Those crazy-looking devices are not bottles, though they hold bottles inside; the photo is deceptive in that the objects are around a foot tall, about the size of some power drills.
So what are they? Those are ActiveIon's Ionator product, which uses a proprietary technology to turn simple tap water into a chemical-free antibacterial spray cleaner.
Developed from advanced high-cost technology used in food-processing plants and four-star restaurants, the Ionator EXP uses ionization to convert tap water into a powerful sanitizer that's been tested and confirmed to kill 99.9 percent of common bacteria with a simple six-second spray of nontoxic ionized water.
The things are not cheap--the household version on the left starts at $169 and the professional-grade version at right goes for $329--but they'll supposedly last for 3-5 years, during which time you won't have to buy Windex, Fantastik and what have you. Check out the video below, where it's kind of shocking to see that you can spray the same stuff you use to clean a stovetop onto your toothbrush--after all, it's just water.
Don't have an account? Join Now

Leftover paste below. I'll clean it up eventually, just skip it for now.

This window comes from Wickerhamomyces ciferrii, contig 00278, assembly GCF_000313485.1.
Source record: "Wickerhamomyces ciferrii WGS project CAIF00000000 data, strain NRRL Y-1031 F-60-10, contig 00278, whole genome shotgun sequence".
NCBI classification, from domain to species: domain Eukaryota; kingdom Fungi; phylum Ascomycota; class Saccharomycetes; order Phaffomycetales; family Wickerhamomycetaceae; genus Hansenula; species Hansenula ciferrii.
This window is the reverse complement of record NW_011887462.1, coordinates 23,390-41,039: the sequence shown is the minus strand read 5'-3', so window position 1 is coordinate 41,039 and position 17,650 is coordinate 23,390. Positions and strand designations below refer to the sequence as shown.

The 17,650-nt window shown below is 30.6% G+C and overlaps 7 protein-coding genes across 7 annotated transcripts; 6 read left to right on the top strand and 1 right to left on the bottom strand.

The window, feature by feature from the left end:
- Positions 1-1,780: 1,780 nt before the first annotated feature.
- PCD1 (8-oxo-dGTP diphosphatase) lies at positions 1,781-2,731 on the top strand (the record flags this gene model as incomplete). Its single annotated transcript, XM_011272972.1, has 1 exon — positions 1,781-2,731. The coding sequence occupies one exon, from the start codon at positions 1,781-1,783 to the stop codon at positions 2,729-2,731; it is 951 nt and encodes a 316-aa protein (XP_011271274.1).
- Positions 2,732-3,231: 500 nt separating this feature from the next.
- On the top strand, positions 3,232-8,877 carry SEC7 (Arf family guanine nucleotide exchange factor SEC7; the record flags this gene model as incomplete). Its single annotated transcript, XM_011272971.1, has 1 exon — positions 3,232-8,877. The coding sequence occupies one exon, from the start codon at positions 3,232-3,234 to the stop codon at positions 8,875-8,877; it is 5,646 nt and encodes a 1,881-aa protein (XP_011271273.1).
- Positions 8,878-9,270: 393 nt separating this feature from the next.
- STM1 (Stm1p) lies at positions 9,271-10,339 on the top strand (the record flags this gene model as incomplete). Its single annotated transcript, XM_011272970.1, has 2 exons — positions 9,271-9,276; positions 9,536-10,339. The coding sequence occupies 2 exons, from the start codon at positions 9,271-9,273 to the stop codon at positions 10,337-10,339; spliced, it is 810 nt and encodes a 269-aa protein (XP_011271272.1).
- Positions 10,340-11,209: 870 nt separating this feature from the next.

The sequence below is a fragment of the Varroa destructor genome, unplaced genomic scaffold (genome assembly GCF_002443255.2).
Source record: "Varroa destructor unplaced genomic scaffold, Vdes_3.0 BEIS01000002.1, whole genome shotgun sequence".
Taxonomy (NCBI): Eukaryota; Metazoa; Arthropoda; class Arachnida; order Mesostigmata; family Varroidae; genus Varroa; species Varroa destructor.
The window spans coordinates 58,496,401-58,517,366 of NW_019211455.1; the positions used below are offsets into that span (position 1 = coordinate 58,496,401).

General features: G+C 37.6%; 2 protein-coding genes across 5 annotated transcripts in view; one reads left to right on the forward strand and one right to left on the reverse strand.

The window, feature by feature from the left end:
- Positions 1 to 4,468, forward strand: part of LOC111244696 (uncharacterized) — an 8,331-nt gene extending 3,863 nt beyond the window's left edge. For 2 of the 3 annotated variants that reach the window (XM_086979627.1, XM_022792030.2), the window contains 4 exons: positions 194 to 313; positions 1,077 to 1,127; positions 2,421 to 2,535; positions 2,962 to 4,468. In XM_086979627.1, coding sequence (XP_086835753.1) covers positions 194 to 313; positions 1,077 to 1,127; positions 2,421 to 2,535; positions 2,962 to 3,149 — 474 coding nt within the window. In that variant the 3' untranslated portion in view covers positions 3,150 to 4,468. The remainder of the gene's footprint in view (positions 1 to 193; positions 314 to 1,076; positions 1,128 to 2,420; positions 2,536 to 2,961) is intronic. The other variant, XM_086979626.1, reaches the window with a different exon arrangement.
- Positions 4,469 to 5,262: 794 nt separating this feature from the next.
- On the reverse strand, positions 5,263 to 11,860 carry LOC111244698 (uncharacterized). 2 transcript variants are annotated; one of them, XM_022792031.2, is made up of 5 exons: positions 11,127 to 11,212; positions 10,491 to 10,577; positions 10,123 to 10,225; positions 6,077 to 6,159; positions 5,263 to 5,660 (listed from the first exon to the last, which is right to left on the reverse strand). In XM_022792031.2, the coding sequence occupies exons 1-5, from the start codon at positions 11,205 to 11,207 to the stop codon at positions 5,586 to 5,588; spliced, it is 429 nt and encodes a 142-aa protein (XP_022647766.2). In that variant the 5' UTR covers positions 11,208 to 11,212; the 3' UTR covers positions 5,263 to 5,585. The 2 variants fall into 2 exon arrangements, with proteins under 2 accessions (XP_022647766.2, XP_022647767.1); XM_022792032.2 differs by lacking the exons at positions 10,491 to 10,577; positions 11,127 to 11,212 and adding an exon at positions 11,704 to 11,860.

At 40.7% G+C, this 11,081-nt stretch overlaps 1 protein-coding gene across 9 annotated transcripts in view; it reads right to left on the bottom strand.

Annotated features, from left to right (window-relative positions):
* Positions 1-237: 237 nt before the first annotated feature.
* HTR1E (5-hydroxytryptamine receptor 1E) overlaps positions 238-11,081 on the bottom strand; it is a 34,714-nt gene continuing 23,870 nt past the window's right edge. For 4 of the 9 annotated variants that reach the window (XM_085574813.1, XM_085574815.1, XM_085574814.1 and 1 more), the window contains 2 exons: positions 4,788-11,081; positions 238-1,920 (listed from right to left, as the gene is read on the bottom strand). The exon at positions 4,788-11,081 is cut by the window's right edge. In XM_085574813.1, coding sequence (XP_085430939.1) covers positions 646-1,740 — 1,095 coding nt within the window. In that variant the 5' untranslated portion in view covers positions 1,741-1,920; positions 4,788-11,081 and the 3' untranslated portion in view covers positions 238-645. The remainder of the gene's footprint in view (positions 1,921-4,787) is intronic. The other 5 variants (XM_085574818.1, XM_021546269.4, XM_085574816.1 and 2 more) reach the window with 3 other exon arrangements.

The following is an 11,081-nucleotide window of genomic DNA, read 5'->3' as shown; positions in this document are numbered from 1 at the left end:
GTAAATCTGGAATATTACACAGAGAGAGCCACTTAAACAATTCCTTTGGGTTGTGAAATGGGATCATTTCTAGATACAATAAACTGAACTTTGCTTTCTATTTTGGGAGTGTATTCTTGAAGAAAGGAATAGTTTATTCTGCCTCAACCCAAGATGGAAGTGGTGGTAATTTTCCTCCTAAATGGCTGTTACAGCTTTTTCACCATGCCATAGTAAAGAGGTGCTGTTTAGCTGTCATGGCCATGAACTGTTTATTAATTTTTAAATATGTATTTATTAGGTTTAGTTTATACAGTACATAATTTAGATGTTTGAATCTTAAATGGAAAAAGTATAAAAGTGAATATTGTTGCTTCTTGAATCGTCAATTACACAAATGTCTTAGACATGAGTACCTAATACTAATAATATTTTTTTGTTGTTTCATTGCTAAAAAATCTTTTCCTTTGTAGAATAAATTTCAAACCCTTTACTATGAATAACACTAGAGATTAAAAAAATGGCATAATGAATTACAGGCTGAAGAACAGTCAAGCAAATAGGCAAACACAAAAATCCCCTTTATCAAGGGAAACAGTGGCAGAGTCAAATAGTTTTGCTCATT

Create a Core77 Account
Already have an account? Sign In
Please enter your email and we will send an email to reset your password.
I came across an article that explains very clearly some of the problems associated with chemophobia. This point of view is worth considering:
Marketing of innovations born of science (such as ActiveIon's product) ought to educate the target market about the benefits of their approach and the actual residues of other cleaning solvents, not appeal to the target market's ignorance and fear of "chemicals". They really ought to know better than to do this, especially if they're going to use an image of Bill Nye on their web site to promote their product as something based on a scientific principle.